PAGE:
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The grieving male in memorialization: monuments of discretion

Research output: Contribution to Journal/MagazineJournal articlepeer-review

<mark>Journal publication date</mark>2015
<mark>Journal</mark>Journal of War and Culture Studies
Issue number1
Number of pages16
Pages (from-to)41-56
Publication StatusPublished
Early online date8/01/15
<mark>Original language</mark>English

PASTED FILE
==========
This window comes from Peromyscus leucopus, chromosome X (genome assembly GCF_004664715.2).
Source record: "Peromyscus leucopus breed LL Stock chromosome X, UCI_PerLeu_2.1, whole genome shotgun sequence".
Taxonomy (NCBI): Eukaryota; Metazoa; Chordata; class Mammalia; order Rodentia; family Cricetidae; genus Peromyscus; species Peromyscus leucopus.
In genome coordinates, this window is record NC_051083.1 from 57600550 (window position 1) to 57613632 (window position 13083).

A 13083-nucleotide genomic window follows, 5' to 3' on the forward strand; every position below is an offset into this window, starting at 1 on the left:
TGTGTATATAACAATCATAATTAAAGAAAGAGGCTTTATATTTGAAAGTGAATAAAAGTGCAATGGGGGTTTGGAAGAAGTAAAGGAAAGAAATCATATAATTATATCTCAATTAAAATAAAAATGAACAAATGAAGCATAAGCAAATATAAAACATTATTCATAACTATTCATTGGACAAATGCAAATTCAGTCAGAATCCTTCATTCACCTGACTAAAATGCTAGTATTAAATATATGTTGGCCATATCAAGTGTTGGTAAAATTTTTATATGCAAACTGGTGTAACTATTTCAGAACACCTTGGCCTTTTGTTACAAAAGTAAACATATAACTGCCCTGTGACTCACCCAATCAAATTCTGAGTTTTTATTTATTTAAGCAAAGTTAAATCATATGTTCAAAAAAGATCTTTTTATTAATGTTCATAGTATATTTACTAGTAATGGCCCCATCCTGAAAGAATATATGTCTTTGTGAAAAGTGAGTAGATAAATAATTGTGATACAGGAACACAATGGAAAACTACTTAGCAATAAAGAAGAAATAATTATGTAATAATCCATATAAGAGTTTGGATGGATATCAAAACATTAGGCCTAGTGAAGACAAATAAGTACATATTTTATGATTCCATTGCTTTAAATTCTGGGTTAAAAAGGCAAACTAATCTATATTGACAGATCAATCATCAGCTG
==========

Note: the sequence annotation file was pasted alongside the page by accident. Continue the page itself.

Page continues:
In 2007, the Armed Forces Memorial was unveiled in the National Memorial Arboretum in Staffordshire. Its sculptures (Ian Rank-Broadley) include the grief-stricken family of a fallen soldier: his wife and son, his distraught mother and stoic father. The representation of bereaved civilian males in commemorative activities and representations is more rare and complex than the attribution of sacrifice, victimhood and patriotism accorded to female relatives, however. This paper examines the marginalization and mobilization of the male, and in particular the father, in public coverage of the casualties of war and more specifically on war memorials from the First World War to the present. It is a theme permeated by constructions of intersecting genders: of the fallen, of those left behind and of the war effort itself within and beyond the war years.